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Google shows off its amazing new Quantum A.I. Campus


Google is looking to the future with its work on quantum computing, next-generation computer architecture that abides by the rules of quantum, rather than classical, mechanics. This allows for the possibility of unimaginable densities of information to be both stored and manipulated, opening up some game-changing possibilities for the future of computing as we know it.

At Tuesday’s Google I/O event, the search giant announced its new Quantum A.I. Campus, a Santa Barbara, California, facility which will advance Google’s (apparently considerable) quantum ambitions. The campus includes Google’s inaugural quantum data center, quantum hardware research laboratories, and quantum processor chip fabrication facilities.

At the facility, Google says it has a team working to build a useful, error-corrected quantum computer for the world that it hopes will “accelerate solutions for some of the world’s most pressing problems, like sustainable energy and reduced emissions to feed the world’s growing population, and unlocking new scientific discoveries, like more helpful A.I.”

The quantum dream

Because meaningful quantum computing — at least on the level that its proponents are aiming for — is still a way off, Google’s I/O demo was more about the infrastructure it’s building at its Quantum A.I. Campus than demonstrations of the practical applications it’s so far achieved. This involved actor Michael Peña being given a tour of the new facility with Google’s lead quantum engineer Eric Lucero.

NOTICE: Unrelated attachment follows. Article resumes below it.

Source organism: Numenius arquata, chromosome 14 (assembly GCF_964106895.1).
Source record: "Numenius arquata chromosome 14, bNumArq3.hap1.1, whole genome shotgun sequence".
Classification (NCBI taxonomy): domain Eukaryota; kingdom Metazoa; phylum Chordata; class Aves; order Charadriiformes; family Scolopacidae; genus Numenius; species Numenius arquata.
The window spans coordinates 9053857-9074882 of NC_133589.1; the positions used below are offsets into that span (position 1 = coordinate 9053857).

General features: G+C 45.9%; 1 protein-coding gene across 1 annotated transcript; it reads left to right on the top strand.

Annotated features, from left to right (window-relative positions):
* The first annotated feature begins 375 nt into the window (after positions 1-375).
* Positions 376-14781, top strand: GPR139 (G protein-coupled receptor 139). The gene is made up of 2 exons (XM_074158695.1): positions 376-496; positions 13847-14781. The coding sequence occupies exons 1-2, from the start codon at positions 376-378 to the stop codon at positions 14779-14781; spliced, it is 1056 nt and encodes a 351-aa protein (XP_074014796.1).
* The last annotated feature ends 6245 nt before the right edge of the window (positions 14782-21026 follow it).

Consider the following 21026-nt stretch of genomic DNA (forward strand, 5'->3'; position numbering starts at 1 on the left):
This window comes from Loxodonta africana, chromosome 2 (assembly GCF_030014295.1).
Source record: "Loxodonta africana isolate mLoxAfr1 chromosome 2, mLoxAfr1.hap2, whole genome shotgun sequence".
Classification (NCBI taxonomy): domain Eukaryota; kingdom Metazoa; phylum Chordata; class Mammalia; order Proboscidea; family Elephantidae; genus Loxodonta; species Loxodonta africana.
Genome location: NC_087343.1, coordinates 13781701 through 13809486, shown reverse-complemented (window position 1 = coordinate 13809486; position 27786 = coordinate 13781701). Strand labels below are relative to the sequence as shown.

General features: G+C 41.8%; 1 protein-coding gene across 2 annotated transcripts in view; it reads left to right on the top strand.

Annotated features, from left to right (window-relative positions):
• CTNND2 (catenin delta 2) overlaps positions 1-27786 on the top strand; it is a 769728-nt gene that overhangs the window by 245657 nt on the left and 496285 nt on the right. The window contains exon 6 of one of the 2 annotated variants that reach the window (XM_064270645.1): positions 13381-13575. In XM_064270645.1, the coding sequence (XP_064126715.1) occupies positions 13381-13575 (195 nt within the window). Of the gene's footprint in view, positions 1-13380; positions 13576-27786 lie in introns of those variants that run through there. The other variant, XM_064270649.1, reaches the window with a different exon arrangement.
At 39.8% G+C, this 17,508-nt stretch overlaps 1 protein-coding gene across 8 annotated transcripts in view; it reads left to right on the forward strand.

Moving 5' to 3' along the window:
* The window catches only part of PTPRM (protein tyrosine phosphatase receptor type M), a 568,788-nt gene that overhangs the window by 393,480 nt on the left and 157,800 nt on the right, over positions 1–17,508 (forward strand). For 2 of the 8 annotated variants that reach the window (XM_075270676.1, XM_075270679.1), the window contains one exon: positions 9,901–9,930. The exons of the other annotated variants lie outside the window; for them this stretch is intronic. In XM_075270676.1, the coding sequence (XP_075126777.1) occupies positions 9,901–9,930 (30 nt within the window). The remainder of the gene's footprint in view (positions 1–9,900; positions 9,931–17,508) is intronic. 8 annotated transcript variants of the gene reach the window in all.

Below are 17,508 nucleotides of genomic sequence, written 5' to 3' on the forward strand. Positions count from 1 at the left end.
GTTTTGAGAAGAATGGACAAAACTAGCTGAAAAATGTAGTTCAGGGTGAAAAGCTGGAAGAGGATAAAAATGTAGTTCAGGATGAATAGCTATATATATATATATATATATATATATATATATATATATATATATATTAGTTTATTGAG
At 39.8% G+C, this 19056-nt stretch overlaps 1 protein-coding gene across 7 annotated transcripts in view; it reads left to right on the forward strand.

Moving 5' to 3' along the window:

Lucero showed Peña Google’s qubit fridge, among other developments. He also gave a sense of where Google is on the path to building an error-corrected quantum computer by literally depicting its engineers at the start of a winding path leading up to a giant mountain, the top of which represents an error-corrected quantum computer. In other words, Google is setting expectations at a realistic level.

Google is far from alone when it comes to investigating quantum computing. Microsoft and IBM have got a considerable presence in this field, just to name two of the big players operating in this space. However, Google’s work in the domain cannot be understated given the massive resources available to the tech giant. While we’re still a distance away from meaningful quantum computing, expect to hear plenty more quantum-related updates from Google in the months, years, and, most likely, decades to come.

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Luke Dormehl
I'm a UK-based tech writer covering Cool Tech at Digital Trends. I've also written for Fast Company, Wired, the Guardian…
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